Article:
Transfusion medicine is a continually involving field. It has a wide spectrum of activities involving the community for purposes of donor motivation, recruitment and retention, complex laboratory technologies for blood component preparation and blood testing, regulatory aspects of blood transfusion services and most importantly clinical transfusion practices, monoclonal antibodies for therapeutics and cellular therapies. Transfusion Update being released on the occasion of TRANSCON 2014 has been diligently compiled by the Organizing Committee, under the initiative of Dr Kanchan Bhardwaj, Organizing Secretary of the Conference. The contents fit in well with the theme—Optimizing Transfusion Therapy. Best practices, recent advances and challenges in clinical transfusion in the fields of medicine, surgery, oncology, obstetrics and neonatology have been included in the scientific program. Articles on scope of apheresis technology, special transfusion support in hemoglobin disorders and hemophilia have also been contributed by experts. A major section has been devoted to cellular therapies—the most challenging and controversial areas in regenerative medicine. The role of platelets as growth and repair promoters, current status of gene therapy, blood grouping and cord blood transplantation have also been included in the contents. The section on blood safety brings into focus the regulatory, ethical and legal issues in transfusion medicine. It also highlights the hazards of blood transfusion–hemovigilance and its reporting mechanism in the country. State-of-the-art technology, platforms for immunohematology, transfusion transmitted viral infections and bacterial contamination of blood components have also been contributed by the experts. The contents also included quality assurance principles and practices in transfusion services. All the contributors deserve appreciation for the efforts, they have made in preparing manuscripts and I wish to put on record my sincere praise and appreciation for the Organizing Committee for compiling updated scientific knowledge in the field of transfusion medicine. Transfusion Update would definitely benefit all the readers and help in improving transfusion practices.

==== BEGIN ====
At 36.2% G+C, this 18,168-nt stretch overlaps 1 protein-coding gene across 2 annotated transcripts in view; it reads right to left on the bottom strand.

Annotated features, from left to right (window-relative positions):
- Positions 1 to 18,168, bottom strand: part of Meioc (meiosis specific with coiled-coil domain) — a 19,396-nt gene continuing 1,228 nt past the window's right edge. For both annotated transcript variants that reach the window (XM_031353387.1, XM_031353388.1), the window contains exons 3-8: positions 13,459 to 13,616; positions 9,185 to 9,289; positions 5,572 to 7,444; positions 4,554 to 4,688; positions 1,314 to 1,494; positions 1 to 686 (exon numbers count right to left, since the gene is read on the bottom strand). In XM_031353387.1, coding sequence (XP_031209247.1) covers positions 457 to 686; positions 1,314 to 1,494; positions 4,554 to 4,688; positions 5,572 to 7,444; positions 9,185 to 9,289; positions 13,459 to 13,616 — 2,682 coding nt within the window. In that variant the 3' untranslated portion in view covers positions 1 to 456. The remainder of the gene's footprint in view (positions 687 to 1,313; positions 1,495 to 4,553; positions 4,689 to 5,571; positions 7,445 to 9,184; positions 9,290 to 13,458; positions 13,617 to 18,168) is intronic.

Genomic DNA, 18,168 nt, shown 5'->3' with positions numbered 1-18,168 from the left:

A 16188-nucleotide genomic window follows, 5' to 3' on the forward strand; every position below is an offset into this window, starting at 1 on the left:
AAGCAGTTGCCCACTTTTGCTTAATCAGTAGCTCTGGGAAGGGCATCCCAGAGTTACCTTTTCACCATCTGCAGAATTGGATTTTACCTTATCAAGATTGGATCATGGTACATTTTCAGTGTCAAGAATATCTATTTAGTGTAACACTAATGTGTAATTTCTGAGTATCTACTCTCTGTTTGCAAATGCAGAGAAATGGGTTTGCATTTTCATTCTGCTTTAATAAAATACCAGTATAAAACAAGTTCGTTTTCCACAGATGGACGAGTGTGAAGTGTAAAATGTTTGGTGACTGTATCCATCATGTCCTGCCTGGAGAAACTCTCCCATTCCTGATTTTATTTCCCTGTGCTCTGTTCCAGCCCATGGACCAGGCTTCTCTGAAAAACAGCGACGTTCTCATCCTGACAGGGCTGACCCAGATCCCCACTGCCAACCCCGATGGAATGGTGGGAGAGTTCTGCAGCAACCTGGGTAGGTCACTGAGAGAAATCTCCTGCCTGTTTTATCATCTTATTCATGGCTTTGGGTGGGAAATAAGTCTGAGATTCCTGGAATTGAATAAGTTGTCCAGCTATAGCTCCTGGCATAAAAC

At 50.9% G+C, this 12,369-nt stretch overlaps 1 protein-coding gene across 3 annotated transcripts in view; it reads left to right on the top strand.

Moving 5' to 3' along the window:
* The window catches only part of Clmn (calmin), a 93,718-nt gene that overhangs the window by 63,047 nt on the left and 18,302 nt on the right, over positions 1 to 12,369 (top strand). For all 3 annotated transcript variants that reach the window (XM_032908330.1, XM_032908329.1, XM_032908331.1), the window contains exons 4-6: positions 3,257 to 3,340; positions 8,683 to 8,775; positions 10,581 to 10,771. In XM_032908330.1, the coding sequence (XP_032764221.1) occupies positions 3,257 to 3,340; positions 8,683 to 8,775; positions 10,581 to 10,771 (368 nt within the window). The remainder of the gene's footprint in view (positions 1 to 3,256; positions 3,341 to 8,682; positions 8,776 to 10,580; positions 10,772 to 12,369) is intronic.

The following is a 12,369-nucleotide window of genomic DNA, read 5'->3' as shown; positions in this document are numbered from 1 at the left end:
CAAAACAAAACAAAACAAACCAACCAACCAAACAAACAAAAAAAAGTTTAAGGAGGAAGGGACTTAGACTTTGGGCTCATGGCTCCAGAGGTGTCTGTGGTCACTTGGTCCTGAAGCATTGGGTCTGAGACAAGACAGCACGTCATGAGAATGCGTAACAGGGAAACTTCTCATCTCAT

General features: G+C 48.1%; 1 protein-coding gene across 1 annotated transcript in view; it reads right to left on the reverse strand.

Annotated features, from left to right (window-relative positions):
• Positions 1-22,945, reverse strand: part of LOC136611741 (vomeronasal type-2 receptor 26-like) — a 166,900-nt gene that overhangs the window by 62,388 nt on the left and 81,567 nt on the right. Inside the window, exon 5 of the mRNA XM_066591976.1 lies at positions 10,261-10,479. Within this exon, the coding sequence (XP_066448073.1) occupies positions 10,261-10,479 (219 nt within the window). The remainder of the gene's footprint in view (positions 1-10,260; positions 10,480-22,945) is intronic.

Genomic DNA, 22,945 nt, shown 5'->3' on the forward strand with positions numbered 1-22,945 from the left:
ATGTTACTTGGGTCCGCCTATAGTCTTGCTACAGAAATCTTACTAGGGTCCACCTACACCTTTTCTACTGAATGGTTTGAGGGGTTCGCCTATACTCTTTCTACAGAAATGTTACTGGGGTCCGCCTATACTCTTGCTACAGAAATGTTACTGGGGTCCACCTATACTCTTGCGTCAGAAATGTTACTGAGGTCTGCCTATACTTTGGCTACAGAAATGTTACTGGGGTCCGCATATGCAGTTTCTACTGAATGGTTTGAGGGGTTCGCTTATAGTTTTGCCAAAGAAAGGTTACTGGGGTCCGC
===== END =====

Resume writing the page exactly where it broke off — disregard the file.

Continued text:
all the readers and help in improving transfusion practices. Neelam Marwaha MD FAMS FISHTM Head Department

Neelam Marwaha MD FAMS FISHTM

Head Department of Transfusion Medicine Postgraduate Institute of Medical Education and Research (PGIMER) Chandigarh, India

Preface

The medical science is changing so fast that it becomes essential for transfusion medicine to keep a pace with the changes. The

transfusion therapy is the backbone of clinical practice and its outcome is a measure of patient care. The objective of this book is to raise the level of our expertise in transfusion technology to latest international standards of safe blood transfusion and to keep abreast with the latest innovations in the field of blood transfusion.

It is a pleasure to present Tranfusion Update to our worthy fellow transfusion specialists, and clinicians across the country.

The challenging problems seen in practice of transfusion medicine are dealt with in a crystal clear manner. The book will be an

indispensible tool in the transfusion medicine specialist and clinician’s kit. I am sure the postgraduates will also find this book containing 81 chapters with particular focus on transfusion therapy very useful. The topics covered under Clinical Hemotherapy are Transfusion Practice in Clinical Medicine, Transfusion in Surgical Practice, Maternal, Fetal and Neonatal Transfusion Practice; Massive Transfusion; Platelet Therapy, Transfusion Practice in Chronically Transfused Patients, Apheresis, Intervention in Bleeding Patients and Transfusion Practice in Oncology. The section on Cellular Therapies has Stem Cell Therapy in Cardiovascular Diseases, Peripheral Artery Disease, Diabetes Mellitus, etc. Blood Safety has NAT, Pathogen reduction technology, leucoreduction, etc. and Miscellaneous has Evidence-based Transfusion Medicine, Blood Bank Accreditation, Molecular Genotyping and its Applications in Transfusion Practice, Rare Blood Group Registry, etc. Details of latest topics will stimulate teachers of transfusion medicine and clinical specialists to do more research in these fields. The book is being released on the occasion of the 39th Annual Conference of Indian Society of Blood Transfusion and Immunohaematology (ISBTI) being held at Government Medical College, Patiala, Punjab, India. I am sure that Transfusion Update will add to everyone’s knowledge and armamentarium to face the challenges of transfusion practice in the years ahead.